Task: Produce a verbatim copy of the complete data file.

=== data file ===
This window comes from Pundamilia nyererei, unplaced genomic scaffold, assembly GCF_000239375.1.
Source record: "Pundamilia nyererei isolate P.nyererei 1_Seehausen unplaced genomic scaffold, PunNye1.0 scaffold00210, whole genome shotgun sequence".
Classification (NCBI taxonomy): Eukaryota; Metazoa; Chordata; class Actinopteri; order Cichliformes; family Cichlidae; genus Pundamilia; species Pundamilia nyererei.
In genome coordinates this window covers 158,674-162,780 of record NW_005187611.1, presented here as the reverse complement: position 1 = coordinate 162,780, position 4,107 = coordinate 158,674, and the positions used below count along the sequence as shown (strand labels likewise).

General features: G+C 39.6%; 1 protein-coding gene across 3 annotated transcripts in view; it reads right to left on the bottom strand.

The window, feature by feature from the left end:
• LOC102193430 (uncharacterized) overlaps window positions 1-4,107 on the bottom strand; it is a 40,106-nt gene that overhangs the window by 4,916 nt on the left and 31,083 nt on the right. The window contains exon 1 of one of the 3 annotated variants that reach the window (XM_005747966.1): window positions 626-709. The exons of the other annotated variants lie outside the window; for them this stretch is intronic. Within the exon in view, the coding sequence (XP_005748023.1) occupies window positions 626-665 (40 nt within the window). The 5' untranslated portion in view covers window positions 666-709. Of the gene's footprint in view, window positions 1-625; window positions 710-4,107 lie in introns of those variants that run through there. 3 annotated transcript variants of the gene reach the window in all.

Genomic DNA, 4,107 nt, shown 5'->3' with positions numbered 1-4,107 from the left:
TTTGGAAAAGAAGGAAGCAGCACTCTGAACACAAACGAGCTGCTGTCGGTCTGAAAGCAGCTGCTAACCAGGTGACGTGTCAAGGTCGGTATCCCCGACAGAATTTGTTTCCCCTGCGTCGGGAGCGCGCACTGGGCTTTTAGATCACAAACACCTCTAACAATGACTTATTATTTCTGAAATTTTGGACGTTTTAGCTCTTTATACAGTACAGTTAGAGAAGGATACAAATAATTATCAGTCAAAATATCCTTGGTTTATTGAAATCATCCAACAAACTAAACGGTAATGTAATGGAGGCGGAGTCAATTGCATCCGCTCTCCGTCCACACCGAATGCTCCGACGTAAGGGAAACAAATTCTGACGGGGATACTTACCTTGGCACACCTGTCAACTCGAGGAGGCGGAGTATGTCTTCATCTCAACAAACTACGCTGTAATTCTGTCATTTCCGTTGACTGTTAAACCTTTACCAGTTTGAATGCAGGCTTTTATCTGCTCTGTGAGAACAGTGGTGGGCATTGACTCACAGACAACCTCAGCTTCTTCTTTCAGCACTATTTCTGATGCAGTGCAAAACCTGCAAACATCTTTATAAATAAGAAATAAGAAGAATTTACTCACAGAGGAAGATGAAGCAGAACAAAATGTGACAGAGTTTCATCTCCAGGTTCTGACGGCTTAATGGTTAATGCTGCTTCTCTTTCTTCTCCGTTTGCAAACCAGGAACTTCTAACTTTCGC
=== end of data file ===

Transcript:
This window comes from Pundamilia nyererei, unplaced genomic scaffold, assembly GCF_000239375.1.
Source record: "Pundamilia nyererei isolate P.nyererei 1_Seehausen unplaced genomic scaffold, PunNye1.0 scaffold00210, whole genome shotgun sequence".
Classification (NCBI taxonomy): Eukaryota; Metazoa; Chordata; class Actinopteri; order Cichliformes; family Cichlidae; genus Pundamilia; species Pundamilia nyererei.
In genome coordinates this window covers 158,674-162,780 of record NW_005187611.1, presented here as the reverse complement: position 1 = coordinate 162,780, position 4,107 = coordinate 158,674, and the positions used below count along the sequence as shown (strand labels likewise).

General features: G+C 39.6%; 1 protein-coding gene across 3 annotated transcripts in view; it reads right to left on the bottom strand.

The window, feature by feature from the left end:
• LOC102193430 (uncharacterized) overlaps window positions 1-4,107 on the bottom strand; it is a 40,106-nt gene that overhangs the window by 4,916 nt on the left and 31,083 nt on the right. The window contains exon 1 of one of the 3 annotated variants that reach the window (XM_005747966.1): window positions 626-709. The exons of the other annotated variants lie outside the window; for them this stretch is intronic. Within the exon in view, the coding sequence (XP_005748023.1) occupies window positions 626-665 (40 nt within the window). The 5' untranslated portion in view covers window positions 666-709. Of the gene's footprint in view, window positions 1-625; window positions 710-4,107 lie in introns of those variants that run through there. 3 annotated transcript variants of the gene reach the window in all.

Genomic DNA, 4,107 nt, shown 5'->3' with positions numbered 1-4,107 from the left:
TTTGGAAAAGAAGGAAGCAGCACTCTGAACACAAACGAGCTGCTGTCGGTCTGAAAGCAGCTGCTAACCAGGTGACGTGTCAAGGTCGGTATCCCCGACAGAATTTGTTTCCCCTGCGTCGGGAGCGCGCACTGGGCTTTTAGATCACAAACACCTCTAACAATGACTTATTATTTCTGAAATTTTGGACGTTTTAGCTCTTTATACAGTACAGTTAGAGAAGGATACAAATAATTATCAGTCAAAATATCCTTGGTTTATTGAAATCATCCAACAAACTAAACGGTAATGTAATGGAGGCGGAGTCAATTGCATCCGCTCTCCGTCCACACCGAATGCTCCGACGTAAGGGAAACAAATTCTGACGGGGATACTTACCTTGGCACACCTGTCAACTCGAGGAGGCGGAGTATGTCTTCATCTCAACAAACTACGCTGTAATTCTGTCATTTCCGTTGACTGTTAAACCTTTACCAGTTTGAATGCAGGCTTTTATCTGCTCTGTGAGAACAGTGGTGGGCATTGACTCACAGACAACCTCAGCTTCTTCTTTCAGCACTATTTCTGATGCAGTGCAAAACCTGCAAACATCTTTATAAATAAGAAATAAGAAGAATTTACTCACAGAGGAAGATGAAGCAGAACAAAATGTGACAGAGTTTCATCTCCAGGTTCTGACGGCTTAATGGTTAATGCTGCTTCTCTTTCTTCTCCGTTTGCAAACCAGGAACTTCTAACTTTCGC